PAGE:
W. C. Handy Birthplace, Museum, and Library
620 West College Street, Florence | (256) 760-6434
If you aren’t a hard-core blues fan, the name William Christopher Handy may not be immediately familiar. But when you immerse yourself in his life, times, and music at this modest cabin that is his birthplace museum, you’ll realize you were already acquainted with his music. Handy is considered the Father of the Blues. The museum also helps organize the W. C. Handy Music Festival each July and a birthday party for Handy each November.
— V —
A Shoals Playlist
Want to learn more by listening? Here’s a list of ten essential Muscle Shoals songs—some that name check the Shoals and the Swampers, and others that were recorded in the area:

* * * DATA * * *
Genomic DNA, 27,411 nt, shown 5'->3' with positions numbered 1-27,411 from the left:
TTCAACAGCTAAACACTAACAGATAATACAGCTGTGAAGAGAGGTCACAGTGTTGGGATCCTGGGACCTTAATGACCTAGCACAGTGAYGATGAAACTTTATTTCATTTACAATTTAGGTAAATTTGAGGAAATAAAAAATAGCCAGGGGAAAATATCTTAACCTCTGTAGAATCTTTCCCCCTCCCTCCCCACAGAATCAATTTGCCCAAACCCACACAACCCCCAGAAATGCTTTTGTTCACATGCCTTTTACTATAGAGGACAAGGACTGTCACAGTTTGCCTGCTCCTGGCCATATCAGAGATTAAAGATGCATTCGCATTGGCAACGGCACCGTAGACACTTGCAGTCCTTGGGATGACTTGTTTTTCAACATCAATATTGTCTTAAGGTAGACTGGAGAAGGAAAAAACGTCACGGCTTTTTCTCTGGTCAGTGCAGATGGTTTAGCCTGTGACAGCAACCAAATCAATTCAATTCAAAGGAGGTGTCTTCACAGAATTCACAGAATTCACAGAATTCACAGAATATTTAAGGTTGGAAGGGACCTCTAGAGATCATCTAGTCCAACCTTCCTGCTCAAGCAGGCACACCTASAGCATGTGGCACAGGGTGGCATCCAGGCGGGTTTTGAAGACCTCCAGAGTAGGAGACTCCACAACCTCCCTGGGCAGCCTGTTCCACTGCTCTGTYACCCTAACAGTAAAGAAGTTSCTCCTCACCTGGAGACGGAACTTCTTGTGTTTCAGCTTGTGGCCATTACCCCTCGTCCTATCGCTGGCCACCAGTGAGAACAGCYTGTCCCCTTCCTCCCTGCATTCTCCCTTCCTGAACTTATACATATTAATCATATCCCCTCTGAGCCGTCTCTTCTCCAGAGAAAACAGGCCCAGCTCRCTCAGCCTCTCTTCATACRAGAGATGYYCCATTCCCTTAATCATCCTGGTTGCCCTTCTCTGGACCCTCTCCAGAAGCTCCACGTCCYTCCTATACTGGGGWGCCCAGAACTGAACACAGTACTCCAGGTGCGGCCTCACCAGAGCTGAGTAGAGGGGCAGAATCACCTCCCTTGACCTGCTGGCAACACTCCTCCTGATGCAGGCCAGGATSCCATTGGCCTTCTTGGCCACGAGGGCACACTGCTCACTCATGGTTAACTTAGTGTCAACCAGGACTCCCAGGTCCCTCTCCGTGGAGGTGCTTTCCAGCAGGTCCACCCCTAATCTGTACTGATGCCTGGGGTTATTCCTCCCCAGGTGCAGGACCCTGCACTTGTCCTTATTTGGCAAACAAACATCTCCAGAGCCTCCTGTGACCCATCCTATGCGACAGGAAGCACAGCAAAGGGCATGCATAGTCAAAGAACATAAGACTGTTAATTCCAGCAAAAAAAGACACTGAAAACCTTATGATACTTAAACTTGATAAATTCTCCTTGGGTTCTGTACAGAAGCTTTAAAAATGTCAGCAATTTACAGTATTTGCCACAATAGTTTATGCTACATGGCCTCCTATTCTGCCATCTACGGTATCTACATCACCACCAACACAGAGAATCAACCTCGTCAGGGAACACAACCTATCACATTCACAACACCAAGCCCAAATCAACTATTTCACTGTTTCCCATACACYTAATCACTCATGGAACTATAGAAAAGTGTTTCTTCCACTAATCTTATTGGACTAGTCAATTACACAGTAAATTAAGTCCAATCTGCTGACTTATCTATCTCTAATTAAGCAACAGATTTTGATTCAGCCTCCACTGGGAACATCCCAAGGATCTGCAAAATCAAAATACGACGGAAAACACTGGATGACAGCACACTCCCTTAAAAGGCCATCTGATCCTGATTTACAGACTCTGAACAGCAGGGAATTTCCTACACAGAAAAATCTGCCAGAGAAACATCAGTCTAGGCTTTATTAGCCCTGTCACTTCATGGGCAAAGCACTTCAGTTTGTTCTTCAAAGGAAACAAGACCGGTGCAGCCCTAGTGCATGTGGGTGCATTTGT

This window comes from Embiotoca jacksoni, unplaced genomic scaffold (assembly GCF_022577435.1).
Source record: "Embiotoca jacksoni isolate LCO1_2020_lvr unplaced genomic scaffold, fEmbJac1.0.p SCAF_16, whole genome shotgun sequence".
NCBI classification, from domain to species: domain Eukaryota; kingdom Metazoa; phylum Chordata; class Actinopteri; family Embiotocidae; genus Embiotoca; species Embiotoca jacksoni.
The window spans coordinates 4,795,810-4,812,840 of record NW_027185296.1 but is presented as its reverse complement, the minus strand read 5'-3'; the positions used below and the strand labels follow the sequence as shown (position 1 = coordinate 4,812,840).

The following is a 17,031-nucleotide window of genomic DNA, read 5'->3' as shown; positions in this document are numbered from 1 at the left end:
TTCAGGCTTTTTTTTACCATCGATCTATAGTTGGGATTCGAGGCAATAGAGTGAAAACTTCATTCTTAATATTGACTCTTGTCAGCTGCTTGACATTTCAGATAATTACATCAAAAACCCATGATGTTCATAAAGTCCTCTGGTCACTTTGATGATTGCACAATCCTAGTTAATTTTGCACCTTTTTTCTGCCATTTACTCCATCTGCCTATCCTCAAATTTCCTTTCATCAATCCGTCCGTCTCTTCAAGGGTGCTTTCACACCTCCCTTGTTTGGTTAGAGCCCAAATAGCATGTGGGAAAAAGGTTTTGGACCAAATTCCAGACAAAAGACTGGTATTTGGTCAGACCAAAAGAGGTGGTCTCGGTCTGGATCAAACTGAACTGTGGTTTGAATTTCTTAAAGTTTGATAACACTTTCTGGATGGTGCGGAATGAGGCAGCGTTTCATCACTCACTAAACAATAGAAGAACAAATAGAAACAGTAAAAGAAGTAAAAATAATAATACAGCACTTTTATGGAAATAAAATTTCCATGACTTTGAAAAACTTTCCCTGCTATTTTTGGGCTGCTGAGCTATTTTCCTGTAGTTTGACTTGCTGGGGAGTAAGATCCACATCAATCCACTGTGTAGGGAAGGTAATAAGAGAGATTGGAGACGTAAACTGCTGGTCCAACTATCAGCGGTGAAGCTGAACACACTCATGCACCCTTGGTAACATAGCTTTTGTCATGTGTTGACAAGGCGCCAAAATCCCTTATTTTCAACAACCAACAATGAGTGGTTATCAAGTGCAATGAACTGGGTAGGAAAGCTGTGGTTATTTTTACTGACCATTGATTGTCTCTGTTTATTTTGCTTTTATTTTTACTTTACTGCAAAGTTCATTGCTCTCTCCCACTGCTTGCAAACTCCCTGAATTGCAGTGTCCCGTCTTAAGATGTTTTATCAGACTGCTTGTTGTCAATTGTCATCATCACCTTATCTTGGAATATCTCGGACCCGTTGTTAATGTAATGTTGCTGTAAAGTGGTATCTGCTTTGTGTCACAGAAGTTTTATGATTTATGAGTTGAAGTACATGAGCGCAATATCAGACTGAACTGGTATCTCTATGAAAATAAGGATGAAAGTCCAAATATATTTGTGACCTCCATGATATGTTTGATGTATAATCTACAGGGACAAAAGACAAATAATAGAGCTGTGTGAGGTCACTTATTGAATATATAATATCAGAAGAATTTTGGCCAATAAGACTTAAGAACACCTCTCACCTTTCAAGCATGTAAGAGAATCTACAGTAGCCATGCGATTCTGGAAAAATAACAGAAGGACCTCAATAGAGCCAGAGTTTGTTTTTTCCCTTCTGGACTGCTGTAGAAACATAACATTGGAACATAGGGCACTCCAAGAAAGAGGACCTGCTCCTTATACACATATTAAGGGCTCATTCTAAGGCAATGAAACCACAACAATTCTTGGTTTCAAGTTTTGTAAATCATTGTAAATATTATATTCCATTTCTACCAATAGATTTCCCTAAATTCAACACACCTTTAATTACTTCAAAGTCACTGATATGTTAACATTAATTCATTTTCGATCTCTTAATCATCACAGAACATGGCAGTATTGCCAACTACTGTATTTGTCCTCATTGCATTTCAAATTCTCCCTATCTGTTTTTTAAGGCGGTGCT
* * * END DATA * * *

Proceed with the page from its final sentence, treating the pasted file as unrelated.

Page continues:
1. “Sweet Home Alabama,” Lynyrd Skynyrd
2. “When a Man Loves a Woman,” Percy Sledge
3. “Brown Sugar,” Rolling Stones
4. “Alabama Pines,” Jason Isbell and the 400 Unit
5. “Keepin’ It Country,” Jake Owen
6. “I’ll Take You There,” The Staple Singers
7. “I’ve Been to Memphis,” Lyle Lovett
8. “Loves Me Like a Rock,” Paul Simon
9. “Old Time Rock & Roll,” Bob Seger
10. “I Never Loved a Man (The Way I Love You),” Aretha Franklin
Margaret Littman is a Nashville-based writer and editor who loves a good music-themed road trip. Her guidebook Moon Nashville to New Orleans Road Trip covers Muscle Shoals, Nashville, Memphis, and the Mississippi Blues Trail. See where she is and what she’s writing at LittmanWrites.com.